Badges? We Need Stinkin’ Badges! Badges, Buttons, and Pins…What’s the Difference?
(Bonus points if you catch the title is a reference to a direct quote from Blazing Saddles, itself a reference to the Treasure of the Sierra Madre.)
JewelryBrands is headquartered in the United States and has offices throughout the world. This means that we have staff that speak different languages, but it also means we interact with many people who speak the same language differently.
It’s pretty commonly known that, say, “Spain Spanish” is different from “Latin American Spanish.” In Japan, many English terms have been integrated into Japanese, but even English speakers in Japan might use English terms differently than in English-dominated countries. For example, Japanese menus translated into English say “Hamburger Set” to denote a burger with fries and a drink. Neither the US or UK seem to use that phrase, but it’s still an accurate and logical use of English words. Of course, different English speaking nations have different words, or use the same word differently.
A well known example of this is “chip.” The oversimplification is that a British “chip” is what Americans call a French Fry. (Not helping matters is the fact that fries as Americans understand are not French.) Both are fried potatoes, but different kinds of fried potatoes. What Americans call a chip, or specifically a potato chip, is what people in the UK call a “crisp.” That’s not to say Americans don’t have potato crisps, those are fried items made from potatoes, but only after being processed and shaped, like with Pringles. This would be confusing enough, but as US based companies expanded to the UK, there are now places where one can get fries- which refer to the thin cuts of fried potato common in fast food- as opposed to British chips being more like what Americans might call “steak fries.” Of course, to say “chip” presumes “potato chip” unless in the US where one might specify “corn chip.” “Fries” imply “French fried potatoes” even though there are numerous fried items.
Even in the same country speaking the same language, one thing might have different names, even if they don’t differentiate anything. A groundhog is the same animal as a woodchuck, and may also be called a “whistlepig,” which also applies to prairie dogs. Some people apparently call them “Land Beavers” but I have never met those people. Likewise, a mountain lion is also known as puma, catamount, and cougar.
TL:DR language is complex.
SO, this brings us to Badges, Buttons, and Pins. These are three different words, each of which can be applied to both the same thing, and different things entirely.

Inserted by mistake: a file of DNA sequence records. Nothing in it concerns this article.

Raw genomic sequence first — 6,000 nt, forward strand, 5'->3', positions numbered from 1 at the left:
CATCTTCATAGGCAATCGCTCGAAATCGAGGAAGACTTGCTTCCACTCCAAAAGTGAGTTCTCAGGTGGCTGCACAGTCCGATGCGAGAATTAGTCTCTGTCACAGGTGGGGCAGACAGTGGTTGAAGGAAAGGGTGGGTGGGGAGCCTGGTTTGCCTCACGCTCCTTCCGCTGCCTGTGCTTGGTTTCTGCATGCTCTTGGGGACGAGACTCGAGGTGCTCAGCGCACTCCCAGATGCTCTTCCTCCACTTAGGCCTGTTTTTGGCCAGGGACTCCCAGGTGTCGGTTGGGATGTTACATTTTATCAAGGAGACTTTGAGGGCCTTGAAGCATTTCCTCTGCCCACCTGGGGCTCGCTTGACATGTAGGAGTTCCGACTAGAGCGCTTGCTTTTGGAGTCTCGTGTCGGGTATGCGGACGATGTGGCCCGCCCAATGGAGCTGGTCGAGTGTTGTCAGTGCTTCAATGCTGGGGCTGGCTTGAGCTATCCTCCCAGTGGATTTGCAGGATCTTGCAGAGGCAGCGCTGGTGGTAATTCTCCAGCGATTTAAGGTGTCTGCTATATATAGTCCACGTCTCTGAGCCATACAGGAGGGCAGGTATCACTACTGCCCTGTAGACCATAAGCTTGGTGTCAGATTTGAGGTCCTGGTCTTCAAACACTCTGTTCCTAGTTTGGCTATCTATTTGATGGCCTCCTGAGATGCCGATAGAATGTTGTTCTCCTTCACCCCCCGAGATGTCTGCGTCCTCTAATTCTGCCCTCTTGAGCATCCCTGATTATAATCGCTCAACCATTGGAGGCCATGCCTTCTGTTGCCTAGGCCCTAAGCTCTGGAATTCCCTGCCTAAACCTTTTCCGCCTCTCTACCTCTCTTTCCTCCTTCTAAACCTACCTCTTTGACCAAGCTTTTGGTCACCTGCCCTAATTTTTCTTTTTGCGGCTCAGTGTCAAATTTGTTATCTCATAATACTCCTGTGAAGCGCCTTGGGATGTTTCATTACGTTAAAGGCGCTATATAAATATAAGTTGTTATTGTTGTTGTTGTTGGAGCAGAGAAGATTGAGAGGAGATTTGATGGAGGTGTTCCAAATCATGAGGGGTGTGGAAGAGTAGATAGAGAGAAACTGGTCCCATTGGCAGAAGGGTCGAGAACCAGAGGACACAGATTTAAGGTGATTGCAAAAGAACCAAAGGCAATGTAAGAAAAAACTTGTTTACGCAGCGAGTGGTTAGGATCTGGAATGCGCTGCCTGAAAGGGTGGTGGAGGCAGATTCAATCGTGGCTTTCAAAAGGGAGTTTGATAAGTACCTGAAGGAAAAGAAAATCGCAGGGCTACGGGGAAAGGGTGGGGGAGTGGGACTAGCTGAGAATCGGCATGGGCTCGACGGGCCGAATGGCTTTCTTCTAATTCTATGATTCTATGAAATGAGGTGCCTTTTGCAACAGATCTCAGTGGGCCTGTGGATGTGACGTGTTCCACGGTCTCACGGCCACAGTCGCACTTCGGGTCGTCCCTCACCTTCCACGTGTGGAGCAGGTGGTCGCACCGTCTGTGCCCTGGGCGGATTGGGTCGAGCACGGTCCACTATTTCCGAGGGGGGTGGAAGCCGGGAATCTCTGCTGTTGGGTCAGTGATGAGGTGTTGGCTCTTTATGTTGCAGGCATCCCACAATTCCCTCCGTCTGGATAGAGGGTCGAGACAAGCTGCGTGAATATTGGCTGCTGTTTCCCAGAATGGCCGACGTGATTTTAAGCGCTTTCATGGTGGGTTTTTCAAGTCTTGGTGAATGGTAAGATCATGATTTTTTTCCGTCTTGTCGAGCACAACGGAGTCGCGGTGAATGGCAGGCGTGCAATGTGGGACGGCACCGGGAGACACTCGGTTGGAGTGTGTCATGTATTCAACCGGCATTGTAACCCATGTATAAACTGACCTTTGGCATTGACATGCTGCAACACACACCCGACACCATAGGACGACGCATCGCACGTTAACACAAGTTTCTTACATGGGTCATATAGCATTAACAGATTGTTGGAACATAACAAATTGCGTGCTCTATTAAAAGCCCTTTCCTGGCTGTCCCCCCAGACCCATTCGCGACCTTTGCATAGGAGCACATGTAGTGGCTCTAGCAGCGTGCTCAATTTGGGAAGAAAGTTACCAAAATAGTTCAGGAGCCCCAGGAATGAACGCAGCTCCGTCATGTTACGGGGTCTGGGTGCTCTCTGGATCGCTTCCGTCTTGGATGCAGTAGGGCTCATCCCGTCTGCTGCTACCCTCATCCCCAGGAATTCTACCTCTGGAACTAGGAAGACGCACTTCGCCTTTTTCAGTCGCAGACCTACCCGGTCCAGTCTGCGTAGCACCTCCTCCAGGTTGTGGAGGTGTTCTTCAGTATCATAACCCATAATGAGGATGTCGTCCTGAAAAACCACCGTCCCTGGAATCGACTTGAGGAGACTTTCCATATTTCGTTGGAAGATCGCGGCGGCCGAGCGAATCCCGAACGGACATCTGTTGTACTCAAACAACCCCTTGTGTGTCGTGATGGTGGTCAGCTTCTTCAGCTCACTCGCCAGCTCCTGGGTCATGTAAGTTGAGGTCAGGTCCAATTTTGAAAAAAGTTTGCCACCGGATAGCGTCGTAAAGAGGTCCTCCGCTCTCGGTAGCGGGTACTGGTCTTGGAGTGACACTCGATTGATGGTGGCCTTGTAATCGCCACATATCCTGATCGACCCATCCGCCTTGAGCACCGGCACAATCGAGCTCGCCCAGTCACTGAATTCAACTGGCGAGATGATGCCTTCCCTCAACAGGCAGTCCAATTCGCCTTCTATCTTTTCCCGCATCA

Look at these items:
These things can be called pin-back buttons, pinback buttons, pin buttons, button badges, pin-backs, buttons, or badges, depending on where you are.. Every one of these apply. The item in question is basically a surface with a safety pin or other wire pin, which usually clasps closed. These are usually made with a thin clear material protecting a paper image pressed into a metal disk that is connected to or crimped around the wire, but can also be made out of plastic, or have the image otherwise presented on the object.
What makes this even more complex is that this sort of button is not exactly the same as buttons that are used both functionally and decoratively on clothing- the things made of bone, plastic, metal, or other materials- which are sewn directly onto the clothing item. You know these things, you button up some shirts and jackets, there’s one at the top of most jeans. You know, buttons.
“Badges”, on the other hand, can refer both to the pin-back item, but also a cloth item that is transferred or sewn onto an item of clothing. This item may also be called a patch. We don’t sell patches.
“Pins” can refer to the item we’ve been discussing, but also refers to decorative items with one or more short, straight pins sticking from the back, which are clasped to clothing or a bag with a back fastener. This specific sort of pin is often called a “Lapel Pin” because of where they are usually worn. Of course, “pin” can also refer to a pushpin, or the pins used in sewing. An example is this item below:
If you think of the other definitions of the words, you can consider how a badge is more of a concept- as in the book, “The Red Badge of Courage.” So, the badge is the concept being expressed. The button is the item, and the pin is what holds it on.
Hopefully, this has been informative, but perhaps you’re even more confused. No worry, whatever you want to call them, we do have a large selection of these accessories, although generally what we have are “lapel pins” even though you can wear them on other parts of your clothes, or for that matter, on a backpack or other bag, put them on a tapestry, or whatever you can think of to do with a small ornament that has a spikey bit.
But first you need to GET a small ornament that has a spikey bit! That’s where we come in! We have a wide selection of lapel pins depicting imagery from all over the pop culture universe! We even have a variety of pins that light up!
Say you like the idea of ornaments that you can decorate your clothes with, but it’s the pin part of lapel pins that concerns you? Do you want something more modern, safer, perhaps more scientific? Well then we have something special for you, this selection of MAGNETIC pins, which use magnetism to hold the pin to fabric without risking a pinhole or risking poking you or those nearby.
So, much as a rose by any other name would smell as sweet, a pin by any other name will look as stylish, and we’re here to keep you fully styled with pop culture pins and other accessories.